About Two Owls

Sunday 31 May 2020

Semi Lockdown, Whatever That Means Post?

Hi everyone like many we are still trying to adopt a sensible easing of lockdown process and trying to keep safe as possible.  Though it does appear many have suddenly thrown their common sense out of the window and "I'm going to have a holiday even if it means I die at the end of it".

Over the last weeks since the easing I've become slightly disheartened with many groups of people who do not think that a nature reserve or a forest or open heathland should be treated with respect. Dumped rubbish, full dog poo bags, plastic bottles picnic waste just where they like for someone else to come behind them and pick it up.  Also while I'm having a rant, some people have a total disregard for signs they read them then disregard what they say and when challenged deny they read it or even saw it in the first place.  It suddenly appears that private property, closed nature reserves are ok to walk over and turn into a tip because it's not theirs.  It was thought that Lockdown would help wildlife I'm sure in some cases it has, but in many cases it hasn't because it's been a chance for those that haven't taken notice of the lockdown to go and do what every they want.

Anyway sorry for the rant but I think after searching over many hectares of burnt Wareham Forest, being glad I wasn't in the fire service any more, looking for surviving reptiles and then reading that there has been thirty other incidents all caused by camp fires and portable BBQ's and people still ignoring signs and warnings not to have them has slightly P****d me off.

Right down to more cheery things, Jackie and I have had a few outings around the harbour for various wildlife just to cheer ourselves up and reset the mind and our wellbeing.  

NocMig has now petered out so I'm finishing night recording night of 31st May for a while and start again probably late July August time.  Saying this I do have one or two recording to share with you and a little video which some of you may have seen if you follow us on Facebook or Twitter.

My first trip out was to help with the recovery of reptiles that survived the Wareham Forest fire and that recovery is still happening the next search is on Monday, it is mostly a joyless task but there are lizards and snakes which survived and now at risk from predation from corvids and buzzards as there isn't any cover for them when they emerge from their holes. It was amazing how walking over the area only 24hrs after the main burn had been put out and finding that various speccies of spider and beetle and other insects were already doing their thing.  I've also heard since that there is grass already shooting proving nature is very resilient.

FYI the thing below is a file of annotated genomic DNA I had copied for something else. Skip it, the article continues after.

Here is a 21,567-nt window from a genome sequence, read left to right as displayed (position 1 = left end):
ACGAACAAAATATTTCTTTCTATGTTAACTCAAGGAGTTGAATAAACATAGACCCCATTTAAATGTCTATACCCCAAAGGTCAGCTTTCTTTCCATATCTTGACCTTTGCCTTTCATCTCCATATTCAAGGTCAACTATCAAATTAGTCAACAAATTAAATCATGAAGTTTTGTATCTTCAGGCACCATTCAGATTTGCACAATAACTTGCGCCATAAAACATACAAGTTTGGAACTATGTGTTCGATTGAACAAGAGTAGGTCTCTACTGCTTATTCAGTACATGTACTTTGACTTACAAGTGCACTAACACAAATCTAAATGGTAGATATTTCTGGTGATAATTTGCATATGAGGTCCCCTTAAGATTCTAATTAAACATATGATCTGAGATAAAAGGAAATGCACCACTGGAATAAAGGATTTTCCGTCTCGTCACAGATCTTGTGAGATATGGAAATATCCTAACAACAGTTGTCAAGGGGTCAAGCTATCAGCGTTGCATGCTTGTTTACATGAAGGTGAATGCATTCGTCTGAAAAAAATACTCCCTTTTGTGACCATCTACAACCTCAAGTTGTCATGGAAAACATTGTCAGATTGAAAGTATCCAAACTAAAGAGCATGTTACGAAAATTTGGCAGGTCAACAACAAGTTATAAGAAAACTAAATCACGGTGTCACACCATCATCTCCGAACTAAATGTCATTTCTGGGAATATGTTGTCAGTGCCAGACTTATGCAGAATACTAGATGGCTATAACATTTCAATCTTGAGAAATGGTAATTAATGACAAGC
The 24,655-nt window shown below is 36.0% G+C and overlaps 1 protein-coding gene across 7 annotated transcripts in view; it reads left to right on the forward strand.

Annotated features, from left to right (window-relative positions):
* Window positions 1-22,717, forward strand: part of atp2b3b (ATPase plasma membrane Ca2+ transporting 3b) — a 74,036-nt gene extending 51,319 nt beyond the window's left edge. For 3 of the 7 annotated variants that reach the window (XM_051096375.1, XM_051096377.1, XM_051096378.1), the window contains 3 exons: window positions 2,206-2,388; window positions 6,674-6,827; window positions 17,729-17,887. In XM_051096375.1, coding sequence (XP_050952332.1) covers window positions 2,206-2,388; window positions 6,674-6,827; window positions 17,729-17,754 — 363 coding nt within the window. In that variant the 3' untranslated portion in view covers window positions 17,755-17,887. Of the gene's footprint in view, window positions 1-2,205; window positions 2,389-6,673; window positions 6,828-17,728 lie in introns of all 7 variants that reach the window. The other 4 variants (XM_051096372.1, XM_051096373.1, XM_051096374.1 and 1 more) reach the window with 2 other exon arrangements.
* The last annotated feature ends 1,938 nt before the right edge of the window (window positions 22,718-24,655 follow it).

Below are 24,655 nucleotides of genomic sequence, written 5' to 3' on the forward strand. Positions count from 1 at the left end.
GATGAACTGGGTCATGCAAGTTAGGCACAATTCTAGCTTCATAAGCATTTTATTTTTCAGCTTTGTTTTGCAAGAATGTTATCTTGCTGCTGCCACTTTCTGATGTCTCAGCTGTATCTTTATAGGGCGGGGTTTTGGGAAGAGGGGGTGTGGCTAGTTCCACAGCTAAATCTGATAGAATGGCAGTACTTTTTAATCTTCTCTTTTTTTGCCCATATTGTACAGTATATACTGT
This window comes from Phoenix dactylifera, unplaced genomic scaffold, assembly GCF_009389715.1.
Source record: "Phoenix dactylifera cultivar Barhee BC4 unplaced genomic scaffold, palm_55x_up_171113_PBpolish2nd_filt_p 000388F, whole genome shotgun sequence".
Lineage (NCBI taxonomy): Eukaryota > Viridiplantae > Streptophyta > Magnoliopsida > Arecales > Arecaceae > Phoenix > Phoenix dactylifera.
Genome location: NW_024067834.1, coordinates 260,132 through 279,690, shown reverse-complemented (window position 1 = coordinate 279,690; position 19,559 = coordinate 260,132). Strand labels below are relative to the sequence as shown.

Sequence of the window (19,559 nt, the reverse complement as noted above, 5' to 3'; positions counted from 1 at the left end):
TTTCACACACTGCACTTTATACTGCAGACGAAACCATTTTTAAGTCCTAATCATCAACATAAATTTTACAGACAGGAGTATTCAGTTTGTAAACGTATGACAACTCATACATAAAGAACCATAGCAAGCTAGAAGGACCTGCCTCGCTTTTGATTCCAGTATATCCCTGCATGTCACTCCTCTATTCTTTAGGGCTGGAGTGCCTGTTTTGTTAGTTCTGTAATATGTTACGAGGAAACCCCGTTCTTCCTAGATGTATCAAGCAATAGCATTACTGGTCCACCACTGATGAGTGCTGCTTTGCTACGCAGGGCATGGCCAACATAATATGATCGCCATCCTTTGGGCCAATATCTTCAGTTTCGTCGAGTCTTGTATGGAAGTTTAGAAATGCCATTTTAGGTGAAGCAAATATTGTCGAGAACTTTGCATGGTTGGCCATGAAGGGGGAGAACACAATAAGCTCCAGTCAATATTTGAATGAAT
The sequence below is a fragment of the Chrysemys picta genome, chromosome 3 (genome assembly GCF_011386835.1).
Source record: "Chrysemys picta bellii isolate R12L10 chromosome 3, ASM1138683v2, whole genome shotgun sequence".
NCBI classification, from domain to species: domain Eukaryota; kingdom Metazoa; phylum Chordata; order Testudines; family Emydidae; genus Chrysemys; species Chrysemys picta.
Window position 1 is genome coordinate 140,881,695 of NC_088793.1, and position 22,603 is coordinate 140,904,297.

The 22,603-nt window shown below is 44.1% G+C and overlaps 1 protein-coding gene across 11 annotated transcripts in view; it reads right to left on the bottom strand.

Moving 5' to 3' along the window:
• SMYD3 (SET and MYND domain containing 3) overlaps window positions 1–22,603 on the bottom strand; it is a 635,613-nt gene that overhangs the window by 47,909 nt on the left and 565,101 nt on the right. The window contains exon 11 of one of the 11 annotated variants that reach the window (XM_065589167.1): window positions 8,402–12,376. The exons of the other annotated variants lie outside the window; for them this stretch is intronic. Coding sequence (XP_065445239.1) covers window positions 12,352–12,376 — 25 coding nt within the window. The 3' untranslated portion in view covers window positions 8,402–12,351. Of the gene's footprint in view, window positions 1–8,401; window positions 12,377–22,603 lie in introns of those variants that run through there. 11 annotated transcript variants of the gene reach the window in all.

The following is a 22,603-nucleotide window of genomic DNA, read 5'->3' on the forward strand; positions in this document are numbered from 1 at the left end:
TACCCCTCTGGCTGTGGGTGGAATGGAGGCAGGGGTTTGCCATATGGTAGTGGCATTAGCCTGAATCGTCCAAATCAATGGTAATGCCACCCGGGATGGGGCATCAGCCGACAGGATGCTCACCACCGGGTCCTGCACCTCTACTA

Our next trip was an late afternoon to Martin Down where we failed to hear or see Turtle Dove though we know they are back but we can visit again.  We did see a few butterfly species and were treated by a Skylark singing right by us totally unperturbed by us being where we were stood.

This is the sonogram of the Skylark song.

Next I went off doing a Sand Lizard survey this being the only essential survey that will be carried out this year by RSPB for Back from the Brink.  We found a few test burrows at various location and Jackie and I have found a few on our local patch to where the Sand Lizards seem to be in better numbers this year which is a great to see. 

Jackie and I went off to Badbury Rings to search for butterflies and orchids but when we arrived from the car park was rammed and people everywhere so we didn't stop and headed off to Sherford Bridge where things were shall we say surprisingly lonely.  We did our usual walk though going clockwise for a change, which turned out very advantageous for reasons I will reveal.  We were ticking off the bird species as we went and then got distracted by a few flies and a couple of ruby-tailed wasps which I decide to see if I could get a photo of when I heard Jackie shout "SNAKE, SNAKE".  I jumped up and joined up the track and there just a few feet away was a superb adult Smooth Snake Britain rarest and it froze in the track then decided it would go back to cover. I was tempted as I'm licensed to pick it up so Jackie could get a real close view but it does stress the animal and I felt that it was best just to let it go on it's way.